Romney Lags in Small Donors as Big Givers Hit Limits
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Mitt Romney has more delegates, more money and more endorsements than any of his rivals for the Republican presidential nomination. But with a split verdict on Super Tuesday and no quick finish in sight, he is struggling to match the enthusiasm and money his rivals have harnessed from grass-roots donors.
While Rick Santorum and Newt Gingrich have enjoyed million-dollar surges of small checks after their primary victories, Mr. Romney has instead relied overwhelmingly on his network of high-dollar donors, attending lavish fund-raising events in Washington; Palm Beach, Fla.; and New York City that have both swelled his campaign accounts and fueled perceptions that he is favored more by his party's elite than by its conservative base.
With an unusually large proportion of his donors already giving the maximum contribution allowed by federal law, Mr. Romney's campaign has made repeated appeals to grass-roots donors in recent days, including a thank-you note from Mr. Romney, sent just minutes after he was declared the victor in Ohio's primary, asking supporters for $10 contributions.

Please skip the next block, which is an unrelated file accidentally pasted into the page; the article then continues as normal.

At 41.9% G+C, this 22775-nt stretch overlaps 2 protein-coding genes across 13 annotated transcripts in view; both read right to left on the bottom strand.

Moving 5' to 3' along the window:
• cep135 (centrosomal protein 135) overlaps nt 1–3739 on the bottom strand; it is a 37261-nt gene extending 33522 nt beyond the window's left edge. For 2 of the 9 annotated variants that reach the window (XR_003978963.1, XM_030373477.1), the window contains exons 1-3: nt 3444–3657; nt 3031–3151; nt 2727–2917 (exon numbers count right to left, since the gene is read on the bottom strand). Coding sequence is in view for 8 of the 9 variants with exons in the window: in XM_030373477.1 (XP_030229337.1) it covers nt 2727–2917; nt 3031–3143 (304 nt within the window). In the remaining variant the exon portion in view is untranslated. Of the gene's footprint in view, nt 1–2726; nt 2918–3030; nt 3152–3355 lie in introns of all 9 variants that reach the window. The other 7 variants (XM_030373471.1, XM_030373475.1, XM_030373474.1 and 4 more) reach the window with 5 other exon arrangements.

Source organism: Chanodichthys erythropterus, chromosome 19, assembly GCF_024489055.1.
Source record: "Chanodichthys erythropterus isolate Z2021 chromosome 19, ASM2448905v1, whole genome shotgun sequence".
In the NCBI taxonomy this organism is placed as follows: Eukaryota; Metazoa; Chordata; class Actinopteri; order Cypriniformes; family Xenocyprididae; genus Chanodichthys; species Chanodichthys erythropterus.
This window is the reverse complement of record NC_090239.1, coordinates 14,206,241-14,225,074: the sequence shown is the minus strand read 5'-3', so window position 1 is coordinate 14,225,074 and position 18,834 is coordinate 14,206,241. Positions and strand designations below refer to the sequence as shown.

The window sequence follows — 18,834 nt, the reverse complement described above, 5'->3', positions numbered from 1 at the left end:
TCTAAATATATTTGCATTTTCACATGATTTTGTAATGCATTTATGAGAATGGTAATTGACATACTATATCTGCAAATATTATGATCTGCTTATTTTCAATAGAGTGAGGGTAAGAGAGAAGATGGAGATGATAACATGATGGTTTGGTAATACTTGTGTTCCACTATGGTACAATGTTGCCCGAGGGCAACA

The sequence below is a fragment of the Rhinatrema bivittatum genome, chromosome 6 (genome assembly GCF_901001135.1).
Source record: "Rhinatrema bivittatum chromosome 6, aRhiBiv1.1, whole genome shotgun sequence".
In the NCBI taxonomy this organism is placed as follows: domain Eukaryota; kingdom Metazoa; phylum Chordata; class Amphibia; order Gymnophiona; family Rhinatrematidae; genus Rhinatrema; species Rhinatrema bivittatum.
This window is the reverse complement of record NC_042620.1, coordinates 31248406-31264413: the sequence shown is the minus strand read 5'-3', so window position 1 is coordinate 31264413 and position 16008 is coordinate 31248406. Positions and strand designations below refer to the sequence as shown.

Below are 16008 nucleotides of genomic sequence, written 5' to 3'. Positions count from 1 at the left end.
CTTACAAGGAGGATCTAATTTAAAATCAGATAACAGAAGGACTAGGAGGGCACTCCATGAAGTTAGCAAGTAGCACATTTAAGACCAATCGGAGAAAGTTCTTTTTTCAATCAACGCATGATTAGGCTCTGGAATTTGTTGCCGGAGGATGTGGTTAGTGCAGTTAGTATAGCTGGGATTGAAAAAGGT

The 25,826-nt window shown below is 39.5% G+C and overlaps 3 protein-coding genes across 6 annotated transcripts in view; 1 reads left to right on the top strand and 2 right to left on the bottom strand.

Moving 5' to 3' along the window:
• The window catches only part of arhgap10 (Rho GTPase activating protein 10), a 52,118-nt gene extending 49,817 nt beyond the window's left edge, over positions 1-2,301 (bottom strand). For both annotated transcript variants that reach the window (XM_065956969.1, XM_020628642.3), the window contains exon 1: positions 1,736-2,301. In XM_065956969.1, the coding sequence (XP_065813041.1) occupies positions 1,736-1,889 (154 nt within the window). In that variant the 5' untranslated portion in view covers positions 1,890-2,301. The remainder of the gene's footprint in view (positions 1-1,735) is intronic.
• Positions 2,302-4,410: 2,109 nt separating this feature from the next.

Mr. Romney has tacked a request for help onto the end of his stump speech in recent days, directing supporters to his Web site, and the campaign is preparing a program that will allow volunteers around the country to collect contributions by swiping credit cards through iPhones.
But several factors are working against him. Mr. Romney's victories have come largely in states where he was favored to win, depriving him of the kind of dramatic upsets that can thrill grass-roots voters and spur them to donate. Interviews with more than a dozen supporters suggest that Mr. Romney has also been hampered by the widespread sense that he is the race's de facto front-runner -- and by his considerable personal wealth, which has left some of them thinking that Mr. Romney does not need their checks.
First Published 2012-03-07 23:08:53